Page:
Two of the most common revenue streams for private schools are tuition and contribution revenue. Unfortunately, tuition alone does not cover the cost for private schools to run their programs and maintain their campuses. Contributions are a great addition to tuition for private schools. However, do you know how to account for both revenue sources?
Tuition revenue is accounted for as an exchange transaction that is recognized ratably over the term of the school year net of financial aid. Any money received in advance of revenue recognition treatment being met, should be recorded as deferred revenue liability. See how to account for delinquent tuition payments here.
Contributions are recorded when received or pledged as unrestricted, temporarily restricted, or permanently restricted depending on donor restrictions. Some private schools have capital campaigns that raise funds to improve facilities, initiate new programs, or to build an endowment. Capital campaigns usually have explicit or implied restrictions; the stated objective of the capital campaign usually makes the donor’s restriction clear. Pledges must be carefully reviewed to determine if they are conditional or unconditional. Unconditional pledges should be recognized at fair value as revenue in the year the pledge is made. Conditional pledges are to be recognized as revenue when the conditions are substantially met.
The federal tax code allows taxpayers to deduct contributions or donations made to qualified private nonprofit schools that operate to educate students in the community or serve some other approved purpose. However, a donation made to a nonprofit private school may not qualify for the deduction if the school significantly engages in additional activities that do not relate to charitable, scientific, humanitarian, or religious causes.
A private school may offer a gift or other benefit, such as tuition discounts, in appreciation of a donor’s generosity. Schools that choose to offer discounts should advise donors that they must reduce the deductible value of their donation by the value of all gifts and benefits from the private nonprofit school. For example, providing a $500 gift certificate in appreciation of a $20,000 donation may seem minimal, but it still requires the donor to report a charitable deduction of $19,500 rather than $20,000.
The IRS has recently improved its audit selection process shifting from a subjective selection to a data-driven selection. Previously, subjective audit selection indicated that audits were driven by issue-specific determination. For example, following an IRS study on hospitals, more hospitals were selected to be audited compared to previous years. Similarly, following an IRS study on colleges and universities more audits of colleges and universities were performed.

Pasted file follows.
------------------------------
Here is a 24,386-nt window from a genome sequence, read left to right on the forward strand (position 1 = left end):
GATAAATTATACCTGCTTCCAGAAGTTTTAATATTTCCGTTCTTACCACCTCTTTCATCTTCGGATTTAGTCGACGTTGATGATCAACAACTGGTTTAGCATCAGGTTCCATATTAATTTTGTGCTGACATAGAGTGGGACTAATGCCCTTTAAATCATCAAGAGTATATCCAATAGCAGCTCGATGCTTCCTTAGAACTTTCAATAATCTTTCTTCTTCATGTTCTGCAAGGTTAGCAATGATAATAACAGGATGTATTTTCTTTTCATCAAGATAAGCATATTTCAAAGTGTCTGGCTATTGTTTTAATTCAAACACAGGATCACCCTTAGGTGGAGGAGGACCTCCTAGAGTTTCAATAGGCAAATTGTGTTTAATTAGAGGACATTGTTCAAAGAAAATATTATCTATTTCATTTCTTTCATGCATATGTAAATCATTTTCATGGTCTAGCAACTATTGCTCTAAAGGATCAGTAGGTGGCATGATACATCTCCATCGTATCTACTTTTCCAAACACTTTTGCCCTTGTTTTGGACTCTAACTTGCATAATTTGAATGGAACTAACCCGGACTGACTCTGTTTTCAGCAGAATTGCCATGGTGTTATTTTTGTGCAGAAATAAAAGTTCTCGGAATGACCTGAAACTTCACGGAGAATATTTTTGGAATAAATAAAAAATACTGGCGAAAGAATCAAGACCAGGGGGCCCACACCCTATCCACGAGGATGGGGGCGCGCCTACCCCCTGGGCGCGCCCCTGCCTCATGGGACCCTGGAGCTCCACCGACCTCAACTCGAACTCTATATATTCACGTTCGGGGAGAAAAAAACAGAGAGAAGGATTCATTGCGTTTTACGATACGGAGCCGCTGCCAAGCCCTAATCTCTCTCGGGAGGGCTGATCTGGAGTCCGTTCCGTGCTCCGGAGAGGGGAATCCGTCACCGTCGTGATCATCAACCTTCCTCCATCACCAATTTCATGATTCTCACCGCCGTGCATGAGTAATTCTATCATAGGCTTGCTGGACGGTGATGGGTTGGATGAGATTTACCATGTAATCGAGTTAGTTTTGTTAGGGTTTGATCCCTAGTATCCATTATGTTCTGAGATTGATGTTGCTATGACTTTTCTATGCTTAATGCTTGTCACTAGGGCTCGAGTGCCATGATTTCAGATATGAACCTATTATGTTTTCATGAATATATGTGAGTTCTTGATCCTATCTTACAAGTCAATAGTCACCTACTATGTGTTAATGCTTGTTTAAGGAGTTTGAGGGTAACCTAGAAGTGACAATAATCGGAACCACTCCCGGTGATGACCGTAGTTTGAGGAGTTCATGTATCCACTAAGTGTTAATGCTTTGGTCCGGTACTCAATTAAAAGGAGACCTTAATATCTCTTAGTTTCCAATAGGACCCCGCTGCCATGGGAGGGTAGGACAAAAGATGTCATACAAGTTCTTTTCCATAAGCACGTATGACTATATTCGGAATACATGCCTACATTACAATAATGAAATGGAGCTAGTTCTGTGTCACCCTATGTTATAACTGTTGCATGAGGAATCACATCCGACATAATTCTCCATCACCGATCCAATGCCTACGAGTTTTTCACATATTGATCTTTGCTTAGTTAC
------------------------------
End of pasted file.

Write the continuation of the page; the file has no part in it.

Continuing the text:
The IRS has developed a data-driven approach that incorporates nearly 150 analytics based on nonprofit organizations’ Form 990 data in an effort to eliminate subjectivity. In doing so, the IRS intends to expand the number of organizations that could potentially be audited. If an organization “fails” too many analytical evaluations, it is more likely to be audited by the IRS. While no specific analytics have been published, industry experts anticipate the IRS to focus on the following sections of Form 990:
Although the IRS’s method of audit selection was updated, its budget has not increased for nonprofit organizations. Despite the budget stagnation, the new data-driven audit selection method has increased return change rates to over 90%, which represents a substantial increase in change rates compared to the 70% seen with subjective audit selection. Furthermore, there has been a 20 -day reduction in average audit completion since the implementation of data-driven audit selections – from 233 days in 2015,when subjective audit selections occurred to 213 days in 2016.
For more information on this new approach, click here.
On November 9, Aronson LLC, Arent Fox, and Morgan Stanley hosted an executive summit for exempt organizations that featured strategies for making and saving money, and tips on top governance issues. Missed the event? Here is a brief recap. The event kicked-off with keynotes delivered by former United Way CEO and Chair of the Alexandria Chamber of Commerce Joe Haggerty, and former US Senator and Congressman from North Dakota and current Senior Policy Advisor at Arent Fox Senator Byron Dorgan.
“Nonprofits should be providing the appropriate level of information to the public, this includes full disclosure, open conversations, innovate use of required reporting, and tying metrics to outcomes,” said Mr. Haggerty. “For example, instead of trying to hide salary info in an appendix, the United Way included its entire compensation plan in the 990 and added information on who they benchmark against and the overall philosophy of compensation.”